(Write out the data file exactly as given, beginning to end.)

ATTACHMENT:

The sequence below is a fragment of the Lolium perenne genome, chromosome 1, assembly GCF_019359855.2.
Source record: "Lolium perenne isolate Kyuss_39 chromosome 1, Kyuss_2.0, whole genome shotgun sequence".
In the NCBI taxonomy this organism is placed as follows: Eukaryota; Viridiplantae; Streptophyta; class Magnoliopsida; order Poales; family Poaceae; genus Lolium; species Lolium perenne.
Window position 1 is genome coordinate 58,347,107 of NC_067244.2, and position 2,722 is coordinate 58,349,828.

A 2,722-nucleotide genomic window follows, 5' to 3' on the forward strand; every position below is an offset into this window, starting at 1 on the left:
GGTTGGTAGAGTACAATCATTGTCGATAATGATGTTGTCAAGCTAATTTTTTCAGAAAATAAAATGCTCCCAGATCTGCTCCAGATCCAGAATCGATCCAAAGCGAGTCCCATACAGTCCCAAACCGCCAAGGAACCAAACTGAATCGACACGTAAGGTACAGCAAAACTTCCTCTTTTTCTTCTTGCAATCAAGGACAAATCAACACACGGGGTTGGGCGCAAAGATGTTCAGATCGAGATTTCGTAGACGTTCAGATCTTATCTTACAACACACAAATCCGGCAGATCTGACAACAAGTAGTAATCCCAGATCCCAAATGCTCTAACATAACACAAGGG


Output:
The sequence below is a fragment of the Lolium perenne genome, chromosome 1, assembly GCF_019359855.2.
Source record: "Lolium perenne isolate Kyuss_39 chromosome 1, Kyuss_2.0, whole genome shotgun sequence".
In the NCBI taxonomy this organism is placed as follows: Eukaryota; Viridiplantae; Streptophyta; class Magnoliopsida; order Poales; family Poaceae; genus Lolium; species Lolium perenne.
Window position 1 is genome coordinate 58,347,107 of NC_067244.2, and position 2,722 is coordinate 58,349,828.

A 2,722-nucleotide genomic window follows, 5' to 3' on the forward strand; every position below is an offset into this window, starting at 1 on the left:
GGTTGGTAGAGTACAATCATTGTCGATAATGATGTTGTCAAGCTAATTTTTTCAGAAAATAAAATGCTCCCAGATCTGCTCCAGATCCAGAATCGATCCAAAGCGAGTCCCATACAGTCCCAAACCGCCAAGGAACCAAACTGAATCGACACGTAAGGTACAGCAAAACTTCCTCTTTTTCTTCTTGCAATCAAGGACAAATCAACACACGGGGTTGGGCGCAAAGATGTTCAGATCGAGATTTCGTAGACGTTCAGATCTTATCTTACAACACACAAATCCGGCAGATCTGACAACAAGTAGTAATCCCAGATCCCAAATGCTCTAACATAACACAAGGG